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pickling garlic in plastic soda bottles

 
Posts: 252
Location: Nevada
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All in the spirit of reuse, recycle...garlic is small enough to fit through the opening so was wondering about using the bottles to pickle garlic.  I usually add applecider vinegar and honey, or other spices for up to 3 months. . I would have to cut the top of the bottle off to get the garlic out but i think the cut bottles can still be recycled. They would at least be reused one time.  I am concerned about chemicals leeching into the garlic.
 
pollinator
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Location: cool climate, Blue Mountains, Australia
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yuck! of course they do! I would never buy vinegar in plastic bottles. Chemicals even leech into water stored in these bottles. It is better not to buy stuff in plastic bottles in the first place then you don't have to think about how to recycle them.
 
gardener
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I am not rich enough to buy my vinegar in glass containers; where I live it’s all sold in plastic except for small volumes of specialty culinary vinegars. That said, plastics vary; the composition of a soda bottle or a vinegar bottle differ, so even if vinegar-in-plastic is safe (not proven) vinegar-in-soda-bottle might not be.

I respect in general the desire to keep foods out of plastic but my own level of concern there is not high. Still, I would not pickle in soda bottles for a different reason: glass is so much better! And it’s not like there aren’t plenty of glass jars in dire need of recycling use.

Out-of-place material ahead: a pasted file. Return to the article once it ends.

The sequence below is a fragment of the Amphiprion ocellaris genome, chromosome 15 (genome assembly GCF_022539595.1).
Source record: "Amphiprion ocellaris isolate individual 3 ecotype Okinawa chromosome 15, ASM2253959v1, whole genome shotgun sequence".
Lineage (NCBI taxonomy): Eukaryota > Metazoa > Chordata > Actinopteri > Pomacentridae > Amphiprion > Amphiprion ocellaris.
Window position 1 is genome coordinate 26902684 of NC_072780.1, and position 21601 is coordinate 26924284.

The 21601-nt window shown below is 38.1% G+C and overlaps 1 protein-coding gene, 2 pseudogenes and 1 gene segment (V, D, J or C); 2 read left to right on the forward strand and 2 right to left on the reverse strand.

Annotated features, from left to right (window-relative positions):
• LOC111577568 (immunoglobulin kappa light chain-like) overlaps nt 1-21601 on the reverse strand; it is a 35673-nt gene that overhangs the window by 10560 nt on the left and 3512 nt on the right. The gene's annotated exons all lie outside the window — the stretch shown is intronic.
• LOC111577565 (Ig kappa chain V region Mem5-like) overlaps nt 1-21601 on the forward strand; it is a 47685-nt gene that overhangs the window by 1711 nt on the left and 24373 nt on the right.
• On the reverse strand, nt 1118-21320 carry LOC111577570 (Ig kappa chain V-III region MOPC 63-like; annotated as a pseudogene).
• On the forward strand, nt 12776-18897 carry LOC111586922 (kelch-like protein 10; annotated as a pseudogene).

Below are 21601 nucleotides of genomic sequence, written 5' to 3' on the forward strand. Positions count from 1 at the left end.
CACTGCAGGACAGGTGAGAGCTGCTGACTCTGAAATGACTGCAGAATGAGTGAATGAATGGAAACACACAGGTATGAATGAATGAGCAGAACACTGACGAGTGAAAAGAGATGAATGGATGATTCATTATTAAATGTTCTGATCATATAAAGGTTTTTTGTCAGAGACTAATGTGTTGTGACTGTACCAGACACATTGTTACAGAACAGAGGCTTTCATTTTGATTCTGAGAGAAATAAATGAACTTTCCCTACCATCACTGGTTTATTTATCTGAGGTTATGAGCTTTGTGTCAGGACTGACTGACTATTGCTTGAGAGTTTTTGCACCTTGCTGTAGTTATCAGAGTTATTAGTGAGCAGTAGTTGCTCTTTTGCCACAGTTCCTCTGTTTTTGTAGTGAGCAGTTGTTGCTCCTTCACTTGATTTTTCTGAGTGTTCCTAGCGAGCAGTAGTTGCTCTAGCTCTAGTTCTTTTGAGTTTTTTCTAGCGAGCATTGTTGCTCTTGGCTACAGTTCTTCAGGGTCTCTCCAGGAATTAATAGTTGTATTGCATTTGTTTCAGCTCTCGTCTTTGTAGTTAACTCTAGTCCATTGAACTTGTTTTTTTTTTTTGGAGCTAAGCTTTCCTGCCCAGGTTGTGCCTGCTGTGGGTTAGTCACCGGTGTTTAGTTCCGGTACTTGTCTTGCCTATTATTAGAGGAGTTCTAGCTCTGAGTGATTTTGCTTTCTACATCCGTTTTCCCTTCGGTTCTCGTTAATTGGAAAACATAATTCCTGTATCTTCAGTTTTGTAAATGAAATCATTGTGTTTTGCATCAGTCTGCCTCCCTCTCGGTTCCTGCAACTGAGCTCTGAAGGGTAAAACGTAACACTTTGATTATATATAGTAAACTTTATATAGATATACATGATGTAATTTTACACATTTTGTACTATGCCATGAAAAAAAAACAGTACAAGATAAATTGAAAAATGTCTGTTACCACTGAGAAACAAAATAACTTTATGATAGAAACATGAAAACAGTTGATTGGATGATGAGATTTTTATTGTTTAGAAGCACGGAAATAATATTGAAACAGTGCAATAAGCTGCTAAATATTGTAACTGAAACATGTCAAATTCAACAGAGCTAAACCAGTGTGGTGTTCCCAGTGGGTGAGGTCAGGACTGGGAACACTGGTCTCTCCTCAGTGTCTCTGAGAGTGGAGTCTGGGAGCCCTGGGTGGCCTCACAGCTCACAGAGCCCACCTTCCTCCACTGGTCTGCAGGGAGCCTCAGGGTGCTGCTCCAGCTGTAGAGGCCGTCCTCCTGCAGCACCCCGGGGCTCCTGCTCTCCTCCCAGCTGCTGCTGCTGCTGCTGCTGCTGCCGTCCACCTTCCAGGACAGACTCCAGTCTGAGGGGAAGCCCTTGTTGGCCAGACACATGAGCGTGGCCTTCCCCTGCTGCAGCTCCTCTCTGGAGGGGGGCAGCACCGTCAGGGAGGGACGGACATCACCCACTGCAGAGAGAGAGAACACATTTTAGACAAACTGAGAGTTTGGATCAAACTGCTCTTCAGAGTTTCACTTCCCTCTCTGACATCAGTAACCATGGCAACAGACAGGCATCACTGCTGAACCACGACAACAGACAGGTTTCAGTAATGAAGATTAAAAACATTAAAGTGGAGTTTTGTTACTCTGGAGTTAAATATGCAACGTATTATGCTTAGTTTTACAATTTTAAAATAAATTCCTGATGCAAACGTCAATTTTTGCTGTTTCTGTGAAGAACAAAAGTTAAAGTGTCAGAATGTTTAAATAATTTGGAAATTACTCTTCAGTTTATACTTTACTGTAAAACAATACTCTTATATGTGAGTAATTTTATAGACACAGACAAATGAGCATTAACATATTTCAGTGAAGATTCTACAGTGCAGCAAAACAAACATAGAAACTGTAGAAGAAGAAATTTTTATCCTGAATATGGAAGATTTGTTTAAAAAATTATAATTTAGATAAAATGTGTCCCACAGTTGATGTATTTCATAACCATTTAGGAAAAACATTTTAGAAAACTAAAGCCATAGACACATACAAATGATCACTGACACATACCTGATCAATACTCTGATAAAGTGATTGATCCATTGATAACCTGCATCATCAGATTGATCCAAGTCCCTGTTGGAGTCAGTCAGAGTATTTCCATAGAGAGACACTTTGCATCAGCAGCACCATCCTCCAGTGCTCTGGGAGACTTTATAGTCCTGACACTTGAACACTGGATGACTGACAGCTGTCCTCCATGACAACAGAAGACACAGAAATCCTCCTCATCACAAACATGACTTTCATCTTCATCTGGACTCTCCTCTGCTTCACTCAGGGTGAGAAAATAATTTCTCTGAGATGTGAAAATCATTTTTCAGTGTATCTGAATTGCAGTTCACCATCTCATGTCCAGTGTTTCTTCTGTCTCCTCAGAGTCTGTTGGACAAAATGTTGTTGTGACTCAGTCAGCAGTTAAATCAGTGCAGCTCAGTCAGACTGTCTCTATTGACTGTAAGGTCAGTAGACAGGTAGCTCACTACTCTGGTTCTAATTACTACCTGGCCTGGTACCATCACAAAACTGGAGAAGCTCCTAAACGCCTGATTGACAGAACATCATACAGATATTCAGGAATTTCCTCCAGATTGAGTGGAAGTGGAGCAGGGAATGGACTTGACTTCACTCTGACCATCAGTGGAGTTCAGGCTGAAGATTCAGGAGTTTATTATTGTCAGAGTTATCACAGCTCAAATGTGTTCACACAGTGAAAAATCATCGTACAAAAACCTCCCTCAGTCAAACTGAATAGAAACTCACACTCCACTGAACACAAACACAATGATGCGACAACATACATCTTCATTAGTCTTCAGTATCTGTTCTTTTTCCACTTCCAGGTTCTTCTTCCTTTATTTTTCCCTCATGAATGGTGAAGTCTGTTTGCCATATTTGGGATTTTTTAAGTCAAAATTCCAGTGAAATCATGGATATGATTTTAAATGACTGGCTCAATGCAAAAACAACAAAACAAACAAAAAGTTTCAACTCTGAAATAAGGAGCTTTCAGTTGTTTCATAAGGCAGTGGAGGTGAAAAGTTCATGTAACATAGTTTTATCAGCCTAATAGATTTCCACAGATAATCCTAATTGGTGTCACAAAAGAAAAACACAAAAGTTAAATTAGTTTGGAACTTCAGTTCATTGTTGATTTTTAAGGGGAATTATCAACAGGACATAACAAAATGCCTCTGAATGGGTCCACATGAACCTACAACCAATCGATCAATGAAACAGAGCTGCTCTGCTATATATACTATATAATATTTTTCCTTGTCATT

In general I am phasing all plastic containers (and items in general) out of my kitchen and pantry, replacing them as garage sales and scrounging allows with jars, cannisters, and containers of glass, ceramic, crockery, and stainless steel.  My philosophy has come to be that if I repurpose a crappy shoddy thing for temporary use, then in six months I have a trash item again, and what’s the gain? But if I rescue a solid thing from someone else’s waste stream that will last forever that is functional and pleasing to own and handle, somebody will rescue THAT from my estate sale.

By this standard, a cut-off soda bottle leaking smelly garlic-vinegar into my fridge is not worth owning.  What matter that I used it one more time before it hit the landfill? But a 50-year-old Atlas canning jar with wire bail that I got at a garage sail for a buck, or a half-gallon glass Vlasic pickle jar with a pretty blue steel lid that I bought with pickles in it, those I will have for a lifetime.
 
pollinator
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Location: Sask, Canada - Zone 3b
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Tom Connolly wrote:All in the spirit of reuse, recycle...


Most people forget about the first R these days, which is reduce. Dan's reply explains that point well.

Wanting to reuse things is an admirable act, and I've tried to reuse all sorts of condiment bottles in the past, but it's just not worth it. Either buying the infrastructure (glass jars) or buying in bulk will greatly reduce the amount of plastic one has to figure out how to recycle and in the long run it's the most economical choice.

I live in a rural area and 12 glass jars are $8. So for recycling 80 soda bottles @ $0.10 each, I can buy 12 glass jars. As long as I get 6 uses out of each jar, it's gonna be worth it over reusing the soda bottles 1 time. I've already gotten about 20 out of each in the last 2 years via water/tea containers, holding soups for lunch, storage, growing mushrooms, canning etc.

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Just to keep the spirit of reusing alive in this topic, something that is not so bad in my opinion, is to cut bottles in half and use them as cloches for seedlings. There will be some minor leeching into the soil I assume, not nearly as bad as microwaving plastic though, but you can at least reuse them multiple times this way. It's not like the cloches are outside for very long either - just a few weeks for frost cover.
 
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